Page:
When World War II began, America found itself in desperate need of more bodies to join the armed forces. The demand for more pilots was no different. Pilots would be taking to the skies in large formations of aircraft of every type. While today we look back and pay tribute to the brave souls who flew daring combat missions, one group who does not always get the spotlight is the group of aviators who trained those combat crews: the flight instructors.
When Jim Busha, EAA’s vice president of publications, marketing, and membership, alerted me towards the chance of talking to one of all those who conducted the training, I saw it as a rare opportunity. When World War II veteran John Brebner walked into the hangar where we would conduct our interview, I was immediately impressed with him. He seemed like he could easily still teach flying even while being well into his 90s. As we sat down and chatted, I felt more like I was having the rare opportunity to get a ground school lesson from the WWII flight instructor than I was conducting an interview for our Timeless Voices program. We started with some background on his family, and then he talked about joining the USAAF and the dangers associated with flight training during the war. “The day I was prepared to solo, I held short for a landing aircraft. As the particular plane landed, the student made an error and cartwheeled the plane down the runway. My instructor ran into the burning wreckage and dragged him out regarding it. ” As John’s instructor proved, heroism existed on the home front as well.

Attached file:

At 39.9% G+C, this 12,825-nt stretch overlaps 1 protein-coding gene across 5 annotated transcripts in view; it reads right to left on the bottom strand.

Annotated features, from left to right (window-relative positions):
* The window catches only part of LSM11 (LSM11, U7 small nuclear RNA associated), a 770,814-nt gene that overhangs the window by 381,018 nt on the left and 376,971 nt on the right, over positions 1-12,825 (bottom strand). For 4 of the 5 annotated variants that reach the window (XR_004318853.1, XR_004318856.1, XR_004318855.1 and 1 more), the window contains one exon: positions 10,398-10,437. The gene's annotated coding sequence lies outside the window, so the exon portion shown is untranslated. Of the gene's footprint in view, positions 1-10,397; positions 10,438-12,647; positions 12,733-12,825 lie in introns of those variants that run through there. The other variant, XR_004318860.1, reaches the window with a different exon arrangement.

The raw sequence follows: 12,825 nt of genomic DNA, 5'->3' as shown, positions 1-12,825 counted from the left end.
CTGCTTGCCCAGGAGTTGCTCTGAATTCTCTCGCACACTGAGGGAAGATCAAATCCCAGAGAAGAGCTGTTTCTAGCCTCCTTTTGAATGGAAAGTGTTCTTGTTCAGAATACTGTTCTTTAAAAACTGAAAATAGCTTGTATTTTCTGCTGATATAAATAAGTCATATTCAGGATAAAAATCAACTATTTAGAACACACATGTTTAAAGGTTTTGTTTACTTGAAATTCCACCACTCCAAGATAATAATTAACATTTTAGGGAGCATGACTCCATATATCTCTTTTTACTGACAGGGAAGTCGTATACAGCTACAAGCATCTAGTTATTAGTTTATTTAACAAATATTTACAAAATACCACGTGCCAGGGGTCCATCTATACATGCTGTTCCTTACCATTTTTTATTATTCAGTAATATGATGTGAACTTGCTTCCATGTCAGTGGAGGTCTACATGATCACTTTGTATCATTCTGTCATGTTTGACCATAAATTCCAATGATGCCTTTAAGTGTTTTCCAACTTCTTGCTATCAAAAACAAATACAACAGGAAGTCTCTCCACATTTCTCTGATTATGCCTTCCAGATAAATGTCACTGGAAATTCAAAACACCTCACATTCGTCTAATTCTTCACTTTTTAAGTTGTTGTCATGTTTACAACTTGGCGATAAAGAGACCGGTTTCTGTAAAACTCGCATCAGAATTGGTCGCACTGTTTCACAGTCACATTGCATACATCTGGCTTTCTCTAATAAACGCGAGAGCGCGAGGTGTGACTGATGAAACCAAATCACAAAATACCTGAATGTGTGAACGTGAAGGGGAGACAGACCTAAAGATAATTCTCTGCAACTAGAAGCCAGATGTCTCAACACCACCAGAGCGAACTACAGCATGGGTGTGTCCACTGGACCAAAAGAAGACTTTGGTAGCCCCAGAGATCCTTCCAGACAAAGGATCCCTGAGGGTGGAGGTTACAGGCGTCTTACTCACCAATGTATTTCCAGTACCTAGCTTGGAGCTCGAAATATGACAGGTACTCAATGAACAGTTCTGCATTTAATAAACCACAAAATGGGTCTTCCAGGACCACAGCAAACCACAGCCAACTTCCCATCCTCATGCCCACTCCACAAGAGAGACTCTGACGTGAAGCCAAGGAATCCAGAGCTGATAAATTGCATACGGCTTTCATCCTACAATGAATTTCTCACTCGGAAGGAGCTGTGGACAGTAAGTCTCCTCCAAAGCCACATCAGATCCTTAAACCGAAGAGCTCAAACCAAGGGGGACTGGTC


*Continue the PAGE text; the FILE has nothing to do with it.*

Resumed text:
After John earned his wings, he has been assigned as an instructor, and taught primary plus basic training. He flew aircraft like the BT-13, PT-19, and of course typically the legendary North American T-6 Texan. “The T-6 had been really the plane we all wanted to fly. Because it was basically a fighter. The next step after the T-6 would be to something like a P-40, ” John said.
John spent his war time at USAAF bases all across the southern United States as he prepared men for combat. It was never lost on John that training for battle was serious business. “I tried to be supportive, but firm for these guys. I had to remember they were about to go to conflict. ”
As we spent some time in the hangar that housed our T-6, I could see the look in his eye as he would stare at it. It was an old war buddy he experienced not seen in some period. I asked John when the last time he seemed to be up close to a T6. His response was, “Well, let’s see. Probably 1945. ” With that, we were on our way in order to the trailing edge. We told him, “If you feel comfortable, you are welcome to go ahead and climb upon in. ” Comfortable was initially not even the correct word. He was in fact , right at home. Just as graceful as he would have during the warfare, John climbed up along with little effort. In fact I would argue that muscle memory took over and his body knew right where to go. He walked up this wing walk and placed one foot on often the step as he began to be able to look over the aircraft. Standing there looking up at John, I could see he was in their element. Those steps this individual took up that wing transformed him into that will 21-year-old instructor pilot all over again.
John’s visit was a much-needed reminder of just how much power these WWII aircraft have. I am not talking about horsepower under the cowling, but the power they have to rekindle the emotions of someone from decades ago. All of us here are proud to get to play a small role within providing the stage for these reunions.